Thousands have died in the war on drugs, and narco money is flooding the economy - so can the presidential elections this weekend change anything for ordinary Mexicans? Carl Dinnen reports.
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The corrido band said we could film them playing, but not their clients. Not at all. Not even by accident. The clients had come to honour the 'patron saint' of drug smugglers.
A question to the clients - probably traffickers, definitely menacing - was met with a silent stare. We didn't stay long.
The ‘saint' at whose shrine we were treading so gingerly is Jesus Malverde. The Vatican wouldn't recognise him but the traffickers revere him.
After a successful job they visit his shrine in Culiacan to drink beer and listen to corridos. Culiacan is the capital of Sinaloa state and the local cartel is considered the biggest narcotics shipping operation on the planet.
The musicians will have been paid in cash. Five years ago you could have also paid cash at the BMW dealership (although Culiacan looks too poor for one) or the powerboat centre (although Culiacan is 40 miles from the sea).
But tighter regulations have made that tricky, so now there is a lot of hard narco currency floating around.
Drugs industry worth $4bn
"Laundered assets make up 18 to 20 per cent of the GDP of Sinaloa" says Guillermo Ibarra Escobar, professor of economics at Sinaloa University.
That makes the narco economy worth about $4bn in Sinaloa alone.
The narco sector supports more than corrido bands. Near the shrine a woman tries to proposition us in the street by waving a calculator.
She is one of the money changers who line the roadsides shading under umbrellas. Every so often a car pulls up to exchange dollars for pesos (although Culiacan is a 14 hour drive from the US and tourists tend not to visit).
In a downtown hotel I meet a man who has seen where the dollars come from.
He used to work for the Sinaloa cartel. He describes a large room, sixteen metres square, filled with dollar bills. "I've seen vast quantities of drugs" the cartel man goes on "I've seen quantities of drugs you would not believe. I've seen 50 tonnes of marijuana, maybe more. And 3,4 maybe 5 tonnes of cocaine."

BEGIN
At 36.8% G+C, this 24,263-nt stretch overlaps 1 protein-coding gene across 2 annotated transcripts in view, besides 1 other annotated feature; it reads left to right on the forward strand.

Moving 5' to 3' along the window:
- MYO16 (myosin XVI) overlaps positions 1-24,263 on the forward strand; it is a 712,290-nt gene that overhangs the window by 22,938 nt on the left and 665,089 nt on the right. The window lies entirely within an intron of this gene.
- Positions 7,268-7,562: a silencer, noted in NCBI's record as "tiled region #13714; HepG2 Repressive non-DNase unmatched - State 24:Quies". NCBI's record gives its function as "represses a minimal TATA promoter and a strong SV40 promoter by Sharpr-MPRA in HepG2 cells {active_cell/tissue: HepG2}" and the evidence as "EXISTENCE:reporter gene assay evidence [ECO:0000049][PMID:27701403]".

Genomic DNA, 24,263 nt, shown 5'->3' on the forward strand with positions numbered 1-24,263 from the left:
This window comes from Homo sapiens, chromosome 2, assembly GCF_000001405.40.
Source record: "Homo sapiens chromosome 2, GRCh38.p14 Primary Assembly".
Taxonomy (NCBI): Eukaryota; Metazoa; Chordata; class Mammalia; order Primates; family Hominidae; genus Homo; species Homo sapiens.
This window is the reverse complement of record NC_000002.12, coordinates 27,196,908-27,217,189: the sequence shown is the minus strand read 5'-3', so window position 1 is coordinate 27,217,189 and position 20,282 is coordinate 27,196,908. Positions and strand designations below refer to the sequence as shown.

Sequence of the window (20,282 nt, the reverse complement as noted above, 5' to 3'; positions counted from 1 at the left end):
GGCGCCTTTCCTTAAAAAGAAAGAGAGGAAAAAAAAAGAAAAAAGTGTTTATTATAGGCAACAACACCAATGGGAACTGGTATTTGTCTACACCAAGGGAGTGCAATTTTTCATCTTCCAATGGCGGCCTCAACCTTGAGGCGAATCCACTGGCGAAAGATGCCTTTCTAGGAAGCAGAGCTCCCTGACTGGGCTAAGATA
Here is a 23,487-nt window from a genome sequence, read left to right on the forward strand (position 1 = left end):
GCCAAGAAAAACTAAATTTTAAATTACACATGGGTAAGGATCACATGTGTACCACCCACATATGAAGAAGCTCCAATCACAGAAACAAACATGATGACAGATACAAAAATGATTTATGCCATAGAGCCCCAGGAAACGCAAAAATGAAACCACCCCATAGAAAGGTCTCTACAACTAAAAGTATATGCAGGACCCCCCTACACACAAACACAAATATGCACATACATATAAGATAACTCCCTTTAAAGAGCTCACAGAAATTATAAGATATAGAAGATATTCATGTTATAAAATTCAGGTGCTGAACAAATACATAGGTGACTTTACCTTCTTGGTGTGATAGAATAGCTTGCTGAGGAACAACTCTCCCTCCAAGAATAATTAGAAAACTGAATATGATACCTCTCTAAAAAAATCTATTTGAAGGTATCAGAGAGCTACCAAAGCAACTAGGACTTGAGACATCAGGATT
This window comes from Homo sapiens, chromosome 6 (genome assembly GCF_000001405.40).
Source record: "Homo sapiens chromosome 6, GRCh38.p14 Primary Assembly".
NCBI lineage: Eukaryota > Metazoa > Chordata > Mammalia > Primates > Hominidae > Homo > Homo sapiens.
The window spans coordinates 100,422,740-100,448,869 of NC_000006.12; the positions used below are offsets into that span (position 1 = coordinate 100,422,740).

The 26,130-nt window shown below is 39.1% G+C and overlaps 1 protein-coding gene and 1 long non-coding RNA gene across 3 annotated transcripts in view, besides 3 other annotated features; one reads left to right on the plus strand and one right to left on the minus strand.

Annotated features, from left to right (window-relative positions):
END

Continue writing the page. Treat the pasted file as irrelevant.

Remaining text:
I ask how people in the cartels regard their work; "People think that if you don't do it somebody else will." he says "Those who have the opportunity, they do it. They see it as business. It's normal."
The cartel man is unimpressed with the Mexican government's efforts to wage war on the drugs trade "Everything is the same. The cartels continue working." he says. The war has been running since Felipe Calderon became president in 2006, nearly 60,000 people have been killed.
Calderon's term of office is ending. At the weekend Mexicans will choose a new president chances are it will be someone who wants to take a less militaristic approach to the crtels. The same approach is being considered in other Latin American capitals; stop the violence first, then think about dealing with the cartels.
That will be welcomed by the victims. Gerrardo Jessel's brother disappeared last year on his way back from a rehab centre. Gerrardo feels angry about the war "I think the war the president started was wrong. It was a failure. The only people who've lost through this war were the citizens. I lost my brother I don't know where he is. I don't know where I would have to go to find him."
Does anyone think the war is being won? On the streets of Acapulco we go on patrol with the elite Mexican Marine Corps. The unit are all wearing black facemasks to guard against reprisals on their families. They set up a vehicle check point and I talk to a young lieutenant. He remains as anonymous as the cartel man.
"Are you winning the war against the cartels?" I ask. There is an awkward pause. This wasn't in the script he'd been given to read to me. Then a sheepish admission;
"That's a good question."